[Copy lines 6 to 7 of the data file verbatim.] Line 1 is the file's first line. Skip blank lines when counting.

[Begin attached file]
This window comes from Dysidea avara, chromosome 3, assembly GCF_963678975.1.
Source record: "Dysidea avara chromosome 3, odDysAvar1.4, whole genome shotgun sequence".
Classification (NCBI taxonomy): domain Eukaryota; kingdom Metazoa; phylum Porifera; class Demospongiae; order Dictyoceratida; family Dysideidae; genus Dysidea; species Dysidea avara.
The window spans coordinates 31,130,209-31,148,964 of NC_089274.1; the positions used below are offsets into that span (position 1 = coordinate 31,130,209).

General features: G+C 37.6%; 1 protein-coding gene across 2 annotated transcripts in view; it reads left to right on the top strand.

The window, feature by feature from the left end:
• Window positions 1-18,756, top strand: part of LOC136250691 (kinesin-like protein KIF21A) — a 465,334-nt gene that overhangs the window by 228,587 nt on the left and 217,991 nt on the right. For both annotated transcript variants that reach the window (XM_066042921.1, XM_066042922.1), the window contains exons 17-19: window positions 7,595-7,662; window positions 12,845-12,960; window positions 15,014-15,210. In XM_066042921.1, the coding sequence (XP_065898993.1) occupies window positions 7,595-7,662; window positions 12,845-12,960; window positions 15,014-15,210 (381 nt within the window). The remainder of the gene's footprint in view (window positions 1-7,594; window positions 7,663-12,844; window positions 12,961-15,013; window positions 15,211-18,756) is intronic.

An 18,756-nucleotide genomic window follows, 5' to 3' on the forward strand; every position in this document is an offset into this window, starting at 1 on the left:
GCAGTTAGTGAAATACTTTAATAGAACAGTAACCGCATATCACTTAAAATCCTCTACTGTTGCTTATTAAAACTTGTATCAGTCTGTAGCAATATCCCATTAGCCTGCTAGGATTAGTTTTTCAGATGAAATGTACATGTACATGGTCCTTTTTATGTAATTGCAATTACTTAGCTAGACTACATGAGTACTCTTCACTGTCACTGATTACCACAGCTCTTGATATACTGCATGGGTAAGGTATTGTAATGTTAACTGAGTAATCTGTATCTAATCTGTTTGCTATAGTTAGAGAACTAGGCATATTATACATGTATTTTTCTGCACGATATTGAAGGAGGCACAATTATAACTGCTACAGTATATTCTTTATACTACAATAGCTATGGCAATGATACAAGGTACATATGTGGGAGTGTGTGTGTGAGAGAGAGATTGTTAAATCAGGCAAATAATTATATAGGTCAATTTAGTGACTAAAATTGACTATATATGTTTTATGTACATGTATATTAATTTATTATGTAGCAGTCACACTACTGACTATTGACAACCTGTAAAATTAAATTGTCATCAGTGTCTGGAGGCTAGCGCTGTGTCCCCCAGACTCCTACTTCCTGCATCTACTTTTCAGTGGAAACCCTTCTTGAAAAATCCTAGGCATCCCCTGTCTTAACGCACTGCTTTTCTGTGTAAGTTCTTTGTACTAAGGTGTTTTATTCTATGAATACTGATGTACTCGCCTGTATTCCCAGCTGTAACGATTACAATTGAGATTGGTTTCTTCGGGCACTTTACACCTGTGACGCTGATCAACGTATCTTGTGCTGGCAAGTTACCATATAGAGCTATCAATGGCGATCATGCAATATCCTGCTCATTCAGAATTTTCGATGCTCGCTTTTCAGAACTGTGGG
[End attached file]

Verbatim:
The window, feature by feature from the left end:
• Window positions 1-18,756, top strand: part of LOC136250691 (kinesin-like protein KIF21A) — a 465,334-nt gene that overhangs the window by 228,587 nt on the left and 217,991 nt on the right. For both annotated transcript variants that reach the window (XM_066042921.1, XM_066042922.1), the window contains exons 17-19: window positions 7,595-7,662; window positions 12,845-12,960; window positions 15,014-15,210. In XM_066042921.1, the coding sequence (XP_065898993.1) occupies window positions 7,595-7,662; window positions 12,845-12,960; window positions 15,014-15,210 (381 nt within the window). The remainder of the gene's footprint in view (window positions 1-7,594; window positions 7,663-12,844; window positions 12,961-15,013; window positions 15,211-18,756) is intronic.